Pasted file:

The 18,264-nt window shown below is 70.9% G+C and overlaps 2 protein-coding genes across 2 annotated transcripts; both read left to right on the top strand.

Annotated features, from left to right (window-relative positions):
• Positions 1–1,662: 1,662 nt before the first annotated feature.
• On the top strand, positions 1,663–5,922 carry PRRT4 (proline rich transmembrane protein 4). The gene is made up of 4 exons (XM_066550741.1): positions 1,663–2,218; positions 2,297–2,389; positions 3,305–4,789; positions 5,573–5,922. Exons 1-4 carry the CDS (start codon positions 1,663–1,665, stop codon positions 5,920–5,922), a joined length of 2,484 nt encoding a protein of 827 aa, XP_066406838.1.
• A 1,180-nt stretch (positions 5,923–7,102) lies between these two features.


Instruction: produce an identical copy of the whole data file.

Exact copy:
The 18,264-nt window shown below is 70.9% G+C and overlaps 2 protein-coding genes across 2 annotated transcripts; both read left to right on the top strand.

Annotated features, from left to right (window-relative positions):
• Positions 1–1,662: 1,662 nt before the first annotated feature.
• On the top strand, positions 1,663–5,922 carry PRRT4 (proline rich transmembrane protein 4). The gene is made up of 4 exons (XM_066550741.1): positions 1,663–2,218; positions 2,297–2,389; positions 3,305–4,789; positions 5,573–5,922. Exons 1-4 carry the CDS (start codon positions 1,663–1,665, stop codon positions 5,920–5,922), a joined length of 2,484 nt encoding a protein of 827 aa, XP_066406838.1.
• A 1,180-nt stretch (positions 5,923–7,102) lies between these two features.